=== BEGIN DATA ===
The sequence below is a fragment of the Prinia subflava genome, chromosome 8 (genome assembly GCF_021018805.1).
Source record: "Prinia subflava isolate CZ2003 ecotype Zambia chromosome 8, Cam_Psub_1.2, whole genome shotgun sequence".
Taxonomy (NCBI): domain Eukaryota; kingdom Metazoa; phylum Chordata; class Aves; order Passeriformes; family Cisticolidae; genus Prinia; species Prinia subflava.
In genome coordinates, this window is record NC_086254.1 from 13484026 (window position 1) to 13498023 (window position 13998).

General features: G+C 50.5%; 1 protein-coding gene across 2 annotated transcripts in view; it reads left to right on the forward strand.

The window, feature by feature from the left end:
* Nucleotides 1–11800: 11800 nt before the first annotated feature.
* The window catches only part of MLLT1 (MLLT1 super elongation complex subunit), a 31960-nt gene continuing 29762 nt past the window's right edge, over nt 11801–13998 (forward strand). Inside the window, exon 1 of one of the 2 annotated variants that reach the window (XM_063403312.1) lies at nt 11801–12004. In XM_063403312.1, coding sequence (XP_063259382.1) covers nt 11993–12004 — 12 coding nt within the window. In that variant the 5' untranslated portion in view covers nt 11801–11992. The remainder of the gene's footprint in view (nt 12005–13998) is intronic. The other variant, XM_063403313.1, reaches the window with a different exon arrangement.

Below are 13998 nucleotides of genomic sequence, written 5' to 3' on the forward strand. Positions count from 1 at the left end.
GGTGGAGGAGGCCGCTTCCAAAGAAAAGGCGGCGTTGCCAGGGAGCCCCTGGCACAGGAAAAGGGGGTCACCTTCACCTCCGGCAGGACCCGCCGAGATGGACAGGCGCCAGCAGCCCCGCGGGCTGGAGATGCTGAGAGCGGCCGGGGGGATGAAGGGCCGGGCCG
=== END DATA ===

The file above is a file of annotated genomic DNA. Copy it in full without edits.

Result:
The sequence below is a fragment of the Prinia subflava genome, chromosome 8 (genome assembly GCF_021018805.1).
Source record: "Prinia subflava isolate CZ2003 ecotype Zambia chromosome 8, Cam_Psub_1.2, whole genome shotgun sequence".
Taxonomy (NCBI): domain Eukaryota; kingdom Metazoa; phylum Chordata; class Aves; order Passeriformes; family Cisticolidae; genus Prinia; species Prinia subflava.
In genome coordinates, this window is record NC_086254.1 from 13484026 (window position 1) to 13498023 (window position 13998).

General features: G+C 50.5%; 1 protein-coding gene across 2 annotated transcripts in view; it reads left to right on the forward strand.

The window, feature by feature from the left end:
* Nucleotides 1–11800: 11800 nt before the first annotated feature.
* The window catches only part of MLLT1 (MLLT1 super elongation complex subunit), a 31960-nt gene continuing 29762 nt past the window's right edge, over nt 11801–13998 (forward strand). Inside the window, exon 1 of one of the 2 annotated variants that reach the window (XM_063403312.1) lies at nt 11801–12004. In XM_063403312.1, coding sequence (XP_063259382.1) covers nt 11993–12004 — 12 coding nt within the window. In that variant the 5' untranslated portion in view covers nt 11801–11992. The remainder of the gene's footprint in view (nt 12005–13998) is intronic. The other variant, XM_063403313.1, reaches the window with a different exon arrangement.

Below are 13998 nucleotides of genomic sequence, written 5' to 3' on the forward strand. Positions count from 1 at the left end.
GGTGGAGGAGGCCGCTTCCAAAGAAAAGGCGGCGTTGCCAGGGAGCCCCTGGCACAGGAAAAGGGGGTCACCTTCACCTCCGGCAGGACCCGCCGAGATGGACAGGCGCCAGCAGCCCCGCGGGCTGGAGATGCTGAGAGCGGCCGGGGGGATGAAGGGCCGGGCCG